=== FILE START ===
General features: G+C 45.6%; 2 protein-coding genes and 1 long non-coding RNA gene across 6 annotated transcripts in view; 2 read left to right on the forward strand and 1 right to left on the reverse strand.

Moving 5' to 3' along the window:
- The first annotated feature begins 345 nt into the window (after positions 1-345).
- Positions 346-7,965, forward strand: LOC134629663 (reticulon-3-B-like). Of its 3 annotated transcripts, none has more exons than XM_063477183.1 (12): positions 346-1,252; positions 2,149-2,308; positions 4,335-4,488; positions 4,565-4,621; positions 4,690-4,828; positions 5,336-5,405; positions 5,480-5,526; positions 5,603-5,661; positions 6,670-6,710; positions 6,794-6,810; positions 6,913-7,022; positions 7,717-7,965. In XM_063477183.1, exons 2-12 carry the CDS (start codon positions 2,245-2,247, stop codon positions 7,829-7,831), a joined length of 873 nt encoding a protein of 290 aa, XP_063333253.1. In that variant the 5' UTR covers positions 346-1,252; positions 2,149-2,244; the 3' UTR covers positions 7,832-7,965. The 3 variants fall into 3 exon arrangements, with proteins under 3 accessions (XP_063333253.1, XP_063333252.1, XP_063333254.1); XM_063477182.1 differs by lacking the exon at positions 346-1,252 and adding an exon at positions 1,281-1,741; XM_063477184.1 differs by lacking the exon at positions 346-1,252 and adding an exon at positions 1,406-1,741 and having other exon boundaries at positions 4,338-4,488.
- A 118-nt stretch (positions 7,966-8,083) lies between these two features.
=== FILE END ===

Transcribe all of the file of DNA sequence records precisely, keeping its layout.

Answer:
General features: G+C 45.6%; 2 protein-coding genes and 1 long non-coding RNA gene across 6 annotated transcripts in view; 2 read left to right on the forward strand and 1 right to left on the reverse strand.

Moving 5' to 3' along the window:
- The first annotated feature begins 345 nt into the window (after positions 1-345).
- Positions 346-7,965, forward strand: LOC134629663 (reticulon-3-B-like). Of its 3 annotated transcripts, none has more exons than XM_063477183.1 (12): positions 346-1,252; positions 2,149-2,308; positions 4,335-4,488; positions 4,565-4,621; positions 4,690-4,828; positions 5,336-5,405; positions 5,480-5,526; positions 5,603-5,661; positions 6,670-6,710; positions 6,794-6,810; positions 6,913-7,022; positions 7,717-7,965. In XM_063477183.1, exons 2-12 carry the CDS (start codon positions 2,245-2,247, stop codon positions 7,829-7,831), a joined length of 873 nt encoding a protein of 290 aa, XP_063333253.1. In that variant the 5' UTR covers positions 346-1,252; positions 2,149-2,244; the 3' UTR covers positions 7,832-7,965. The 3 variants fall into 3 exon arrangements, with proteins under 3 accessions (XP_063333253.1, XP_063333252.1, XP_063333254.1); XM_063477182.1 differs by lacking the exon at positions 346-1,252 and adding an exon at positions 1,281-1,741; XM_063477184.1 differs by lacking the exon at positions 346-1,252 and adding an exon at positions 1,406-1,741 and having other exon boundaries at positions 4,338-4,488.
- A 118-nt stretch (positions 7,966-8,083) lies between these two features.